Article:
Herein lies the principal caveat of how the Indo-Pacific has been put into practice: Rather than alleviating Australia’s insular imagination, it has been appropriated for propping it up. This is because the Indo-Pacific debate has overwhelmingly focussed on ‘maritime democracies’ and most recently been linked to the defence of the ‘liberal rules-based order’.
Particularly revealing are the 2013 and 2016 Defence White Papers and the 2017 Foreign Policy White Paper, which were all premised on conceptions of a universally beneficial order that has remained unchanged for 70 years. This view disregards very illiberal attempts to defend the ‘liberal order’ in Vietnam, Korea, and elsewhere, while discounting change – including the very end of the Cold War.
The renewed commitment to spread ‘our values’, and to defend ‘our way of life’, also through the use of coercive means beyond Australia, endorses the kind of universalism that underpinned past imperial orders. As such, the dominant Australian vision of order is not entirely different from the clashing US, Chinese, Japanese and Indian universalisms, and may easily justify attempts to carve out respective spheres of influence.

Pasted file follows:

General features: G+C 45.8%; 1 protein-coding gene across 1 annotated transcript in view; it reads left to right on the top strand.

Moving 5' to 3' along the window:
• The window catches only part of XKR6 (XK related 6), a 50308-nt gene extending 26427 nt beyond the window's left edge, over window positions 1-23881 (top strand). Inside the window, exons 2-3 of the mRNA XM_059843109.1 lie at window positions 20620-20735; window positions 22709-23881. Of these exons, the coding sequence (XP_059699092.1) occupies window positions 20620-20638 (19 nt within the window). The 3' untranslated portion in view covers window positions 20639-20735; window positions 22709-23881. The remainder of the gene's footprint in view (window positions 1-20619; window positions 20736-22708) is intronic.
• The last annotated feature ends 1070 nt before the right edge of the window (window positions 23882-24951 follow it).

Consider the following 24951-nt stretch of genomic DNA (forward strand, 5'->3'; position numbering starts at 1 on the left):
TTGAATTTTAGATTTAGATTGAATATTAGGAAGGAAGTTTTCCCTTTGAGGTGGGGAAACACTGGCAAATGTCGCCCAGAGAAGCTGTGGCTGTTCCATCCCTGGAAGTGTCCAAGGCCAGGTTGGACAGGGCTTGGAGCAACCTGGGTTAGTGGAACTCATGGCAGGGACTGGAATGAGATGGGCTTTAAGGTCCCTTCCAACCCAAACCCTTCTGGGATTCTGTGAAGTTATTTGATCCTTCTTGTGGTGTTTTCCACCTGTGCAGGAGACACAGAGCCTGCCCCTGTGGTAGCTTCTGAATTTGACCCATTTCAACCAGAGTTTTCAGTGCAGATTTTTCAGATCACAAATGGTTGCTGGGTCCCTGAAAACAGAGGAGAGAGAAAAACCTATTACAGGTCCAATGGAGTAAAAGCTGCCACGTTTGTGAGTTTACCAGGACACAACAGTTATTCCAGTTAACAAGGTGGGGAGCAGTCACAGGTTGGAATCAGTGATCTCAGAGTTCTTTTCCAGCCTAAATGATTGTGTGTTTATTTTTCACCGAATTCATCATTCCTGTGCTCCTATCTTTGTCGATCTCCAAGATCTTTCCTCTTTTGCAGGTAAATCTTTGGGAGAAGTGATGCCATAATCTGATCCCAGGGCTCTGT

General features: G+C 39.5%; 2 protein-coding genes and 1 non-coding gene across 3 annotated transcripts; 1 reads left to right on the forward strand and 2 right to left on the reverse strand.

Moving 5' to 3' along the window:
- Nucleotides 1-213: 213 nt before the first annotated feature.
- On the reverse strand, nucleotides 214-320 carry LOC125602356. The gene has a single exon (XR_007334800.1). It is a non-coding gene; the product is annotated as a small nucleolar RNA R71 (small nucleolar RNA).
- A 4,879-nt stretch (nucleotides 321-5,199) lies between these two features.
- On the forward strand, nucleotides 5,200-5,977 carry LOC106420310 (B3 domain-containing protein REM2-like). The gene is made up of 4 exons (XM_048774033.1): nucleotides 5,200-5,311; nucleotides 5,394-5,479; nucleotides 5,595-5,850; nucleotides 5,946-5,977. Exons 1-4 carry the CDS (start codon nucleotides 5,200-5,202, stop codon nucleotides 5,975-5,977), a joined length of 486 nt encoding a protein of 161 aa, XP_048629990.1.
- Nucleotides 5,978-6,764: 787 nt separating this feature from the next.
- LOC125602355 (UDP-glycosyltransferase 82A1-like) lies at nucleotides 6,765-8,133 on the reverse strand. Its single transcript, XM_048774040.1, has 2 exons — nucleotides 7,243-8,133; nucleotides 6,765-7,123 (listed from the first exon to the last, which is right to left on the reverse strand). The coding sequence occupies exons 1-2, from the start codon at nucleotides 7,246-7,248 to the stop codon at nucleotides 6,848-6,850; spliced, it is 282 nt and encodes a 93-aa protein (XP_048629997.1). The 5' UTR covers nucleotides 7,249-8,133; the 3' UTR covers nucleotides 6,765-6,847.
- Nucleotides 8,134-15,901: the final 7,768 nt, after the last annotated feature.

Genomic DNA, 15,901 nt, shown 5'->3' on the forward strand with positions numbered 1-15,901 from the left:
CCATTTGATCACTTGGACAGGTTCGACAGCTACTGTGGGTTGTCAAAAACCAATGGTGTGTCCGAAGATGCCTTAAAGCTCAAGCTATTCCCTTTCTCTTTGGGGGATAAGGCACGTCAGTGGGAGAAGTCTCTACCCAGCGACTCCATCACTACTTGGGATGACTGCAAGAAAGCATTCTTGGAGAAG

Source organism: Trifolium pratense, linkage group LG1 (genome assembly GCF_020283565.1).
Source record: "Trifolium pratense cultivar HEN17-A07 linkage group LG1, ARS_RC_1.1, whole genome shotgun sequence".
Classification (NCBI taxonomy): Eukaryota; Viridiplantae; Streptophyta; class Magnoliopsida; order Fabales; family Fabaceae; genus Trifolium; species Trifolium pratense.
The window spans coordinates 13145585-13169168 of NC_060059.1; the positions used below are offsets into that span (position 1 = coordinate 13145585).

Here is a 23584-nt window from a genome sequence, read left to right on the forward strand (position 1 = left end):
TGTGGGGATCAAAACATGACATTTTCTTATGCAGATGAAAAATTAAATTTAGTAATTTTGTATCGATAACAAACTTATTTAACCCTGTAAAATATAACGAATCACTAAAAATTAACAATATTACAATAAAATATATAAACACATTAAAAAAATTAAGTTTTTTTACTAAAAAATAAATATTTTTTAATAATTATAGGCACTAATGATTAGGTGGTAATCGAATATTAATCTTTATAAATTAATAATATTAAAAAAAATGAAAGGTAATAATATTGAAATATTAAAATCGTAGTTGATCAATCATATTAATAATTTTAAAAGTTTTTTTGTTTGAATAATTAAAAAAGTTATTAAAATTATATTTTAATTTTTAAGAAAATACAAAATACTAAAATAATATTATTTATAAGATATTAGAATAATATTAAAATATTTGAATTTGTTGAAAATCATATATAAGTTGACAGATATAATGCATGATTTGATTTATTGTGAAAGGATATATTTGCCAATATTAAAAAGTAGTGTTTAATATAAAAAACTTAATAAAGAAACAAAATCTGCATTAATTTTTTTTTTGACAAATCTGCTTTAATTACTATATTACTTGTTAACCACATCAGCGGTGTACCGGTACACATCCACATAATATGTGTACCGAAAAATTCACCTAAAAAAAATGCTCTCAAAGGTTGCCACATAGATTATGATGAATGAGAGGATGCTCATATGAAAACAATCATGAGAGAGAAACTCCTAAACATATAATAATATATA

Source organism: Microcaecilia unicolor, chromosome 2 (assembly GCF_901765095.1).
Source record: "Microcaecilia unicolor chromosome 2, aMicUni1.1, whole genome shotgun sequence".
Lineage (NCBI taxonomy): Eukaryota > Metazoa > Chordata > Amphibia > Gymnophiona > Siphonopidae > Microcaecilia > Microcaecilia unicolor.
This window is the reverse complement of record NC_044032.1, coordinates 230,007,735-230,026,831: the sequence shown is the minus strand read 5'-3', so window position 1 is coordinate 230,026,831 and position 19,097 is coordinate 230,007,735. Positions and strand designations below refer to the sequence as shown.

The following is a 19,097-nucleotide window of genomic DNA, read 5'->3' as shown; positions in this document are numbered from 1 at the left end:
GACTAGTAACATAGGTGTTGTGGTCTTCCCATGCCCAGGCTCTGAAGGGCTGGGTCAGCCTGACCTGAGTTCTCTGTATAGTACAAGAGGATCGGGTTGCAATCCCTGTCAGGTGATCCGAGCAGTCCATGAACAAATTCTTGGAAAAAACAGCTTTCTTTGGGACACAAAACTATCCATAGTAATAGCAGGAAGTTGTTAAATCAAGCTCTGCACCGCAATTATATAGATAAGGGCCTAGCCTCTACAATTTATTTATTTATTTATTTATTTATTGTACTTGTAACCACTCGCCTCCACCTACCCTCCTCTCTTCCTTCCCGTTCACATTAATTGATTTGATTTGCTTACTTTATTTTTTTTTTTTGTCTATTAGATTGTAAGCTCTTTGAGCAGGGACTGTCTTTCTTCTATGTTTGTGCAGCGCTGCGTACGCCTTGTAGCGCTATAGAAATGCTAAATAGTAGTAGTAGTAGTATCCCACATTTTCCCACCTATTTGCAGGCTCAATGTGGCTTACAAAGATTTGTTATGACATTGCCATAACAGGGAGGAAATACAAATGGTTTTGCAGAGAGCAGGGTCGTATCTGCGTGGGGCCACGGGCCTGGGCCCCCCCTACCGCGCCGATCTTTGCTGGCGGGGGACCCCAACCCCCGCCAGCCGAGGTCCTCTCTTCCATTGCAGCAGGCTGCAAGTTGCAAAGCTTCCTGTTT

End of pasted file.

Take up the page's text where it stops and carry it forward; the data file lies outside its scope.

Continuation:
New ideas only grow when they have roots in older ones, and they will inevitably be filtered through existing cognitive structures. Yet, if the Indo-Pacific shall succeed, it must stay clear of ‘value-oriented’ politics. This includes the admission that talk about the ‘rules-based order’, prompted largely by China’s expansion in the South China Sea, misses the point and reinforces civilizational geopolitics rather than the authority of international law.
The Indo-Pacific also needs to be disassociated from exclusionary forums like the ‘Quad’, or tri-laterals that seek to align, for instance, Japanese-Australian and Indian, or Japanese-Indian-German interests, by exploiting so-called shared values.
If indeed the Indo-Pacific reflects a view of the world that has “deep roots in Australia’s history”, as Allan Gyngell writes, and Australians come to think again about their strategic environment in accordance with the British empire’s “own string of pearls”, then New Delhi is unlikely to subscribe to it.
Medcalf is right: the Indo Pacific is “too large and diverse for hegemony”. Anyone’s hegemony.
This is why it may well be the most promising solution to the quest for order, not only for Australia.